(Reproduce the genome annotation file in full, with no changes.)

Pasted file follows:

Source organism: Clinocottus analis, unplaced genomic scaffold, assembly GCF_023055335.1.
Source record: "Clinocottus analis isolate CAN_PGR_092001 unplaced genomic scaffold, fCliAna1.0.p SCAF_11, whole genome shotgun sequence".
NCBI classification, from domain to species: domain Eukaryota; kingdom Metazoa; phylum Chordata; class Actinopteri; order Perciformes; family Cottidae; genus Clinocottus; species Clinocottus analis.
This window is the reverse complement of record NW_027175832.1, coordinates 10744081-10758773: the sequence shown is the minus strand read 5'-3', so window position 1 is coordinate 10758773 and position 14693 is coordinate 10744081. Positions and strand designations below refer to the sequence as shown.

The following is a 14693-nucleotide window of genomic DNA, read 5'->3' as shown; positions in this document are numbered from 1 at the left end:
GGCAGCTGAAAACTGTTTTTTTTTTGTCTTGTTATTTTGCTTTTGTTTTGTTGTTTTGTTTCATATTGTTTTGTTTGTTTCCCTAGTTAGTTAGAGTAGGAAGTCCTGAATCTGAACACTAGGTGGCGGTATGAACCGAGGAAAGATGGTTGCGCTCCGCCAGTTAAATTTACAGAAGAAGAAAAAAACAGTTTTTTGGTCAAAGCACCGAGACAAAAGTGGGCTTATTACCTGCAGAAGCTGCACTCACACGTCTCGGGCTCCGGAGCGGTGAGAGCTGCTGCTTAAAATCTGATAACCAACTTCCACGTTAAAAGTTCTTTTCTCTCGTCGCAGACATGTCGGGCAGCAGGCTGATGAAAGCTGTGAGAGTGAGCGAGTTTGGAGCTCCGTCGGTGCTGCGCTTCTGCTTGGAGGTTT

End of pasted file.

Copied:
Source organism: Clinocottus analis, unplaced genomic scaffold, assembly GCF_023055335.1.
Source record: "Clinocottus analis isolate CAN_PGR_092001 unplaced genomic scaffold, fCliAna1.0.p SCAF_11, whole genome shotgun sequence".
NCBI classification, from domain to species: domain Eukaryota; kingdom Metazoa; phylum Chordata; class Actinopteri; order Perciformes; family Cottidae; genus Clinocottus; species Clinocottus analis.
This window is the reverse complement of record NW_027175832.1, coordinates 10744081-10758773: the sequence shown is the minus strand read 5'-3', so window position 1 is coordinate 10758773 and position 14693 is coordinate 10744081. Positions and strand designations below refer to the sequence as shown.

The following is a 14693-nucleotide window of genomic DNA, read 5'->3' as shown; positions in this document are numbered from 1 at the left end:
GGCAGCTGAAAACTGTTTTTTTTTTGTCTTGTTATTTTGCTTTTGTTTTGTTGTTTTGTTTCATATTGTTTTGTTTGTTTCCCTAGTTAGTTAGAGTAGGAAGTCCTGAATCTGAACACTAGGTGGCGGTATGAACCGAGGAAAGATGGTTGCGCTCCGCCAGTTAAATTTACAGAAGAAGAAAAAAACAGTTTTTTGGTCAAAGCACCGAGACAAAAGTGGGCTTATTACCTGCAGAAGCTGCACTCACACGTCTCGGGCTCCGGAGCGGTGAGAGCTGCTGCTTAAAATCTGATAACCAACTTCCACGTTAAAAGTTCTTTTCTCTCGTCGCAGACATGTCGGGCAGCAGGCTGATGAAAGCTGTGAGAGTGAGCGAGTTTGGAGCTCCGTCGGTGCTGCGCTTCTGCTTGGAGGTTT